It is true that the rules pertaining to traffic circles (roundabouts) are very few, and do not include anything about how to drive into and out of them as far as lanes are concerned. Once you’ve entered a traffic circle, the rules of lane usage and signalling are the only real rules that apply. The rest is deemed to be practical common sense … which ain’t much help, given the overall quality of driving in SA.

I’ve put up some pages about mini-circles and roundabouts on my website that you might find useful. They are based on the Rules of the Road and the K53 driving test requirements. (Click on my name to access.)

I am convinced that the 2 rules should be 1. never drive past an exit in the outer lane and 2.Always drive in the inner lane if you do not intend to leave at the first exit. If these 2 were law there should never be an accident.

Paul, that would indeed be ideal in a perfect situation, where all the rules made sense and EVERYONE complied with them.

When one considers, though, that there are many variables involved at traffic circles, it becomes somewhat not so simple to implement in practice.

I’ve mentioned some of these variables on my website. Here are a few to consider:
How heavy the approaching traffic flow is, and whether a driver can actually move into the RH lane in the approach road in order to be in the RH lane within the circle to be able to exit the circle somewhere after his first exit.

How practical and safe is would be for a driver to enter the traffic circle from the left lane of the approach road into the RH (inside) lane of the circle itself — because he was not able to get into the RH lane in the approach road due to traffic density and not being able to get a ‘gap’ to change lanes.

How familiar a driver is with the road layouts in that area, in relation to his desired destination, and so be able to plan well ahead which approach lane to be in.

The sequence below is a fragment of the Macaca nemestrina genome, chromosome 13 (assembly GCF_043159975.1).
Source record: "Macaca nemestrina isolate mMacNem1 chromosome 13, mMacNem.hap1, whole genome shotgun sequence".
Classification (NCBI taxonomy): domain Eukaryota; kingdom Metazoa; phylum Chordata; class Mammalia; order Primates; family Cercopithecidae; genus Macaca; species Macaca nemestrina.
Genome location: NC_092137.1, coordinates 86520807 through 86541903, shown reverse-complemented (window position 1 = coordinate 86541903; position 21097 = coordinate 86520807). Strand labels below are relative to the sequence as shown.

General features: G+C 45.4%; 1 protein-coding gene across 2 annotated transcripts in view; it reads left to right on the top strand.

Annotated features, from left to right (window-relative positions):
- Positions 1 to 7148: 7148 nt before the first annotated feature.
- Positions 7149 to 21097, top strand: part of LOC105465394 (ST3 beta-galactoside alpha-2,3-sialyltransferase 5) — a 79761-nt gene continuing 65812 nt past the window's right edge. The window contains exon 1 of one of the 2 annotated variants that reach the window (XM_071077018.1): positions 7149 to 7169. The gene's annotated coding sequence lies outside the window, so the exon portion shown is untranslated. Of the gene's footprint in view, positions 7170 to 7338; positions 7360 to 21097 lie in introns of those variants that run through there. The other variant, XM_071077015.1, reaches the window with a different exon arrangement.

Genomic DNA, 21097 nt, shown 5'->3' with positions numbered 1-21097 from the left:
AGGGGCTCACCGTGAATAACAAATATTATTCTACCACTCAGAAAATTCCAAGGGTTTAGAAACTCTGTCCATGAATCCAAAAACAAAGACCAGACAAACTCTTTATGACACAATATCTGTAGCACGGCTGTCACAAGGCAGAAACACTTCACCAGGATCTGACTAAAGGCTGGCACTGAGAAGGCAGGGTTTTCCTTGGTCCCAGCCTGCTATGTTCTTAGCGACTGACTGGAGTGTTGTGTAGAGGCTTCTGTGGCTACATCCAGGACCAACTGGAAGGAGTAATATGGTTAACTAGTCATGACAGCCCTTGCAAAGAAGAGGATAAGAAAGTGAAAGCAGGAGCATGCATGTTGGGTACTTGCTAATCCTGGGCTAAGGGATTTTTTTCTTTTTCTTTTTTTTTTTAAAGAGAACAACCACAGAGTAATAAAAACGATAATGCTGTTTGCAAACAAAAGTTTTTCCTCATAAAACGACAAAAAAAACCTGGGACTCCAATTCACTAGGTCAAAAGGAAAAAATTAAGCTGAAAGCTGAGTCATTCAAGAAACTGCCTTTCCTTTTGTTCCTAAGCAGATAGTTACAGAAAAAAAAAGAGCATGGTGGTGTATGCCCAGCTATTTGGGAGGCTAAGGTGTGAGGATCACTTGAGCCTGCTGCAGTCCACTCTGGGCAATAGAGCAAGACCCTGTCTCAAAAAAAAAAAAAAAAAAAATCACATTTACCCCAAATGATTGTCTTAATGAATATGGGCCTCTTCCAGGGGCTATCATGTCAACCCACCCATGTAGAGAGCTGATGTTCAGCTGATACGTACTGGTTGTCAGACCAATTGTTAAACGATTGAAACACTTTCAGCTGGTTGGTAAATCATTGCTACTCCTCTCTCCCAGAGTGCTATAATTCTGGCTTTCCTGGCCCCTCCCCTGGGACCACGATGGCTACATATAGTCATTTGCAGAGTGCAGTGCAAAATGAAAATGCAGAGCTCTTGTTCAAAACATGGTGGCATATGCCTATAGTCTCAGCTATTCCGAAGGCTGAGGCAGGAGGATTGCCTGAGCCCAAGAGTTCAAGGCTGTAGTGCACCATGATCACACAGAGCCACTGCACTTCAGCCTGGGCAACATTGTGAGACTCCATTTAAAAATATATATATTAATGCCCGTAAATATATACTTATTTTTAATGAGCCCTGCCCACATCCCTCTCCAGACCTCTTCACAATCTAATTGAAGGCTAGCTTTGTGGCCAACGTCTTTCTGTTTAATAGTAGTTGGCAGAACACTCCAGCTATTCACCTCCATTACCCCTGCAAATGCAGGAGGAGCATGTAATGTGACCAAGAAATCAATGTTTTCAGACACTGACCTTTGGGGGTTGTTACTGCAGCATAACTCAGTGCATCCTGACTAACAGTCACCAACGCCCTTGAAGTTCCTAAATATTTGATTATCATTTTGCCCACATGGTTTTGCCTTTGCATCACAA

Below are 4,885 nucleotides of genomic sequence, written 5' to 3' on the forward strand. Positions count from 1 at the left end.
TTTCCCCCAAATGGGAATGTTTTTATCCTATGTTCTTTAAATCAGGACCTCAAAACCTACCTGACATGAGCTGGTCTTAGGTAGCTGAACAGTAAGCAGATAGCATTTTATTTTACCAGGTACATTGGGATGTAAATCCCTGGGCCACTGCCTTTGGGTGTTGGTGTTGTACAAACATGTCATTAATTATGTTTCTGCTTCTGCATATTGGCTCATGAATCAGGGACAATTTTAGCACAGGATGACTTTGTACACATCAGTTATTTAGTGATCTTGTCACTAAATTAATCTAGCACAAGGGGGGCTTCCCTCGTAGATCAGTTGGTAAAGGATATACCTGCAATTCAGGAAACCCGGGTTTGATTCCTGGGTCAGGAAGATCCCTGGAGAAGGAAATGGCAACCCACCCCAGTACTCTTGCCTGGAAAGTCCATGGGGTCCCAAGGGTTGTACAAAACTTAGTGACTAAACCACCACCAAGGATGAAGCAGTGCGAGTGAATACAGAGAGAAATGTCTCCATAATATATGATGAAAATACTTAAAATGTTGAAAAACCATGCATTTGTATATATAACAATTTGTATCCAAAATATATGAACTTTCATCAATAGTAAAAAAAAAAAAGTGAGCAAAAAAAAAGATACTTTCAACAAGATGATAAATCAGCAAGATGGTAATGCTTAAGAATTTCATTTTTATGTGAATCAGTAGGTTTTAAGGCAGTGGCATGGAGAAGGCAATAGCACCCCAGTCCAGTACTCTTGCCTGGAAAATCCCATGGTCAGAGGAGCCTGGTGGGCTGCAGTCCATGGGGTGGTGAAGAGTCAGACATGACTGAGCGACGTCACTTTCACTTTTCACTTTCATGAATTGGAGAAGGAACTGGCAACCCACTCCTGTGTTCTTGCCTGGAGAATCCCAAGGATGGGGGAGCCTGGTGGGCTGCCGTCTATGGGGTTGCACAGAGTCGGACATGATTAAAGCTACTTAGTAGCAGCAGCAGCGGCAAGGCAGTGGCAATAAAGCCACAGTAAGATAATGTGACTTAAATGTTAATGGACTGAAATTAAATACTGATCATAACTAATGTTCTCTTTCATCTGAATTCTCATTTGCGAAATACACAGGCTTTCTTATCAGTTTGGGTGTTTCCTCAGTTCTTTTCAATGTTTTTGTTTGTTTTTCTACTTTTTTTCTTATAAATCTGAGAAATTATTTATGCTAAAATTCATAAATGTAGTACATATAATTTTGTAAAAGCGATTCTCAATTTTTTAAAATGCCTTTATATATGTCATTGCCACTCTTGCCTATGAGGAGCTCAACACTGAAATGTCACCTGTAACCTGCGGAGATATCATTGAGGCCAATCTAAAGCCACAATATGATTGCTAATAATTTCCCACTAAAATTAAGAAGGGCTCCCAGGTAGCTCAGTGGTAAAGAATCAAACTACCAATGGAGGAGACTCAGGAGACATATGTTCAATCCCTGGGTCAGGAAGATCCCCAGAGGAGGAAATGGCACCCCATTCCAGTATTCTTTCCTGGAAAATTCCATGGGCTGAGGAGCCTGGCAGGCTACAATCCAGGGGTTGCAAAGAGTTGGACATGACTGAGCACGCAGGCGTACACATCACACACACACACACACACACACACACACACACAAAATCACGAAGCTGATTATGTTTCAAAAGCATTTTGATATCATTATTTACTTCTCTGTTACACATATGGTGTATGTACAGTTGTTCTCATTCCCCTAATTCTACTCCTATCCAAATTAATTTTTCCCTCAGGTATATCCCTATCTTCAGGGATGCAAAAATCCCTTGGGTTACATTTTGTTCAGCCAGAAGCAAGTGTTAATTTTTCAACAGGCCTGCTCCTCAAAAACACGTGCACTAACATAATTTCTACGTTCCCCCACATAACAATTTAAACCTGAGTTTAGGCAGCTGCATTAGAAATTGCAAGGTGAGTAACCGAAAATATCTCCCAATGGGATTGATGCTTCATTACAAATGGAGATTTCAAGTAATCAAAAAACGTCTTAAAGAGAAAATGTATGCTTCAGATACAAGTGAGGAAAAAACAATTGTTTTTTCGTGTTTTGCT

How many roads intersect with the traffic circle — it could be anything from three to more than four or five.

How safe it would be if vehicles along the approach road were switching lanes in order to enter the roundabout in the ‘correct’ lane.

The real cause of collisions in traffic circles is in all likelihood due to drivers who do not comply with the rules of the road in regard to signalling, lane changing and right of way, as well as lack of plain common sense, possibly fuelled by impatience and an aggressive driving mindset.

I sometimes wonder if South Africa is mature enough to handle traffic circles at all, in the same intelligent and mature manner roundabouts are dealt with in some other countries. Perhaps traffic flow at busy intersections should be controlled another way — like fly-over roads.

The reality for now is that the rule you are suggesting does not exist. So, until the Department of Transport can come up with something better than the mess we have now, we have to comply with the existing rules. The DoT even fails to see that they are working outside the requirements of the National Road Traffic Act in regard to some of the questions they have set and continue to want to add to the Learner’s Licence test. I wish I could find someone with the enthusiasm and legal knowledge to run with this one. Perhaps some investigative journalist and newspaper editor could do it.

What I am referring to is explained on this page at my website: